In the course of preparing a book on lung imaging that will be published to mark the International Day of Radiology (IDoR), the ESR spoke to Nicola Bedlington, executive director of the European Patients’ Forum (EPF), who shared her views on healthcare in the EU and explained why she chose to participate in IDoR 2013.
ESR: What is the overall aim of your organisation?
Nicola Bedlington: Our vision is high quality, patient-centred and equitable healthcare for all patients throughout the European Union.
The European Patients’ Forum is an umbrella organisation that works with patients’ groups in public health and health advocacy across Europe. Our members represent specific chronic disease groups at EU level, or are national coalitions of patients. We currently represent almost 60 such organisations.
Our mission is to be the collective patients’ voice at EU level, manifesting the solidarity, power and unity of the EU patients’ movement, and to provide a strong and united patients’ voice in order to put patients at the centre of EU health policy and programmes. In this regard we are the key interlocutor with EU institutions on cross-cutting issues affecting all patients.
ESR: What exactly does your organisation do to meet this aim?
NB: The EPF helps to empower patients’ organisations through educational seminars, policy initiatives and projects. We coordinate best practice exchanges between patient organisations at European and national levels. Our programmes also help to strengthen organisational and advocacy capacity.
ESR: Your organisation has experience working with various chronic disease groups. Do many patients suffer from chronic diseases in the EU?
NB: Following consultation with our members we estimate there are at least 150 million patients with chronic conditions across the European Union. This figure is likely to increase given the ageing population.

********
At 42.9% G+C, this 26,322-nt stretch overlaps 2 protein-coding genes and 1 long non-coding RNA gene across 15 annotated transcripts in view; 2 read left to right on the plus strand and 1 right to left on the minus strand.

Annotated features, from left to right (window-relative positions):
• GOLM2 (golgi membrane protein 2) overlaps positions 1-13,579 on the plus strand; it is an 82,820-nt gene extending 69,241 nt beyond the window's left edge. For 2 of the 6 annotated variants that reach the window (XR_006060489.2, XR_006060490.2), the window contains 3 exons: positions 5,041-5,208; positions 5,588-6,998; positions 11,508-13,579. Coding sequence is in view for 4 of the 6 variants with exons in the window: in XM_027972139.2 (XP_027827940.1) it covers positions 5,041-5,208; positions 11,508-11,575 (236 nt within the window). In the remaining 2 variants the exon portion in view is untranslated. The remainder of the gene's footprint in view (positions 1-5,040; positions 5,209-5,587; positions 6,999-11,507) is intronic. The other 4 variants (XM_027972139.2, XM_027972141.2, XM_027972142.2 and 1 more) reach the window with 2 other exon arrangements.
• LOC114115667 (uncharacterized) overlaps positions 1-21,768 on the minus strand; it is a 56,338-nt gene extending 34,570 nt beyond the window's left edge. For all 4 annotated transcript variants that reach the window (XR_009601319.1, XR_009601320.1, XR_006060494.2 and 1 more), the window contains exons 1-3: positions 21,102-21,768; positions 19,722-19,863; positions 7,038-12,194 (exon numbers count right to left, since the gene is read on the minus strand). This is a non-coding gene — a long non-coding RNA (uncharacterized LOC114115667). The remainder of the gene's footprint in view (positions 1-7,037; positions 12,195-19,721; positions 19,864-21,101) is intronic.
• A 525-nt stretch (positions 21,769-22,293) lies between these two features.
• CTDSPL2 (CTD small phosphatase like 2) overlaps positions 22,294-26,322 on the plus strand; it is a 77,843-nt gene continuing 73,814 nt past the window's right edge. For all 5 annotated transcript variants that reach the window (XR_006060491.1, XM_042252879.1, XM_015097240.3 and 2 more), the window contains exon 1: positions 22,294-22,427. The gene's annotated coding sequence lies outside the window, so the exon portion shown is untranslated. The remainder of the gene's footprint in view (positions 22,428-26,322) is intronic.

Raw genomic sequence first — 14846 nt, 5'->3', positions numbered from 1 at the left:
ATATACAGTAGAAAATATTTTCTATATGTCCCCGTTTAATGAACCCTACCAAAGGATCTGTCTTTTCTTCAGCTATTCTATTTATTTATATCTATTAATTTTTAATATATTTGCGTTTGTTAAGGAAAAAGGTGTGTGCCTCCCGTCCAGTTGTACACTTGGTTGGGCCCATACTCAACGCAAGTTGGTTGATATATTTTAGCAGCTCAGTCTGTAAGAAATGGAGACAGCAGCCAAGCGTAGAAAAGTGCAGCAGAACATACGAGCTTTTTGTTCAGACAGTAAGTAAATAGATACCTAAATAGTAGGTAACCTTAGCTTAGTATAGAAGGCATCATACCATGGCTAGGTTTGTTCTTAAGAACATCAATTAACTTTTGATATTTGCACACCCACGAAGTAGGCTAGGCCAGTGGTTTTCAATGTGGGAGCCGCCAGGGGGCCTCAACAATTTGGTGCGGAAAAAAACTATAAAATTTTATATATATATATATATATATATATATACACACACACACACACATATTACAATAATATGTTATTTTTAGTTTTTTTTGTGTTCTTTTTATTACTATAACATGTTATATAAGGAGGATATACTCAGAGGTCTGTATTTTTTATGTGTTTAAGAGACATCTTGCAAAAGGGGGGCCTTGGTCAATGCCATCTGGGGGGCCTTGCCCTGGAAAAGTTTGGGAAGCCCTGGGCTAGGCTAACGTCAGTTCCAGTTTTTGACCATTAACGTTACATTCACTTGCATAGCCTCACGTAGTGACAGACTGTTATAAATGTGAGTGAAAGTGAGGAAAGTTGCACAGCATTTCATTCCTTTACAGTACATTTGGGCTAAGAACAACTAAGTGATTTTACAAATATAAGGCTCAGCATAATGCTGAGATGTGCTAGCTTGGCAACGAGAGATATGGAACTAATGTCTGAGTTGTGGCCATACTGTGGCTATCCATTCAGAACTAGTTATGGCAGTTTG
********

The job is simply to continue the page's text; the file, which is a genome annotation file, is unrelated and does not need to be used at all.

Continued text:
ESR: Many EU countries face significant health budget cuts, leading to shorter hospital stays and less access to modern equipment (i.e. long waiting lists for MRI exams). How can patient care be promoted in this context?
NB: The EPF is working with its member organisations to ensure health is seen as an investment, and patients are not perceived as purely cost drivers. Major health inequalities exist across the EU which impact enormously on patients’ access to care.
Building on the three pillars of quality information, health literacy and empowerment, patients can be agents of change and sources of innovation, particularly in terms of equity and sustainability of care. There need to be meaningful opportunities for patient involvement throughout the healthcare sector. We promote meaningful patient involvement in all forms of innovation, whether it is in high or low technology, pharmaceuticals, information technology, social change or systems change. The patient community seeks partnerships with researchers, policy-makers and industry in order to achieve greater impact in this arena.
ESR: Do you think most patients in the EU are well-informed about disease management? For instance, do they know about the latest available treatment options?
NB: This varies across the European Union, but access to quality information about treatment options and health literacy, more generally, are core aspects of our work. There is a vast disparity in access to information on, for instance, research and development in medicine, and the EPF is addressing this through projects such as the European patients’ academy on therapeutic innovation.
ESR: What does your organisation hope to achieve by taking part in IDoR 2013?
NB: This is part of a wider collaboration with the European Society of Radiology, which has set up a specific patient advisory board, chaired by the EPF, in order to embed a stronger patient perspective in its work. This is strongly welcomed by the EPF and all patient organisations with a particular interest in medical imaging. This initiative could, moreover, provide an excellent model for other medical societies to replicate.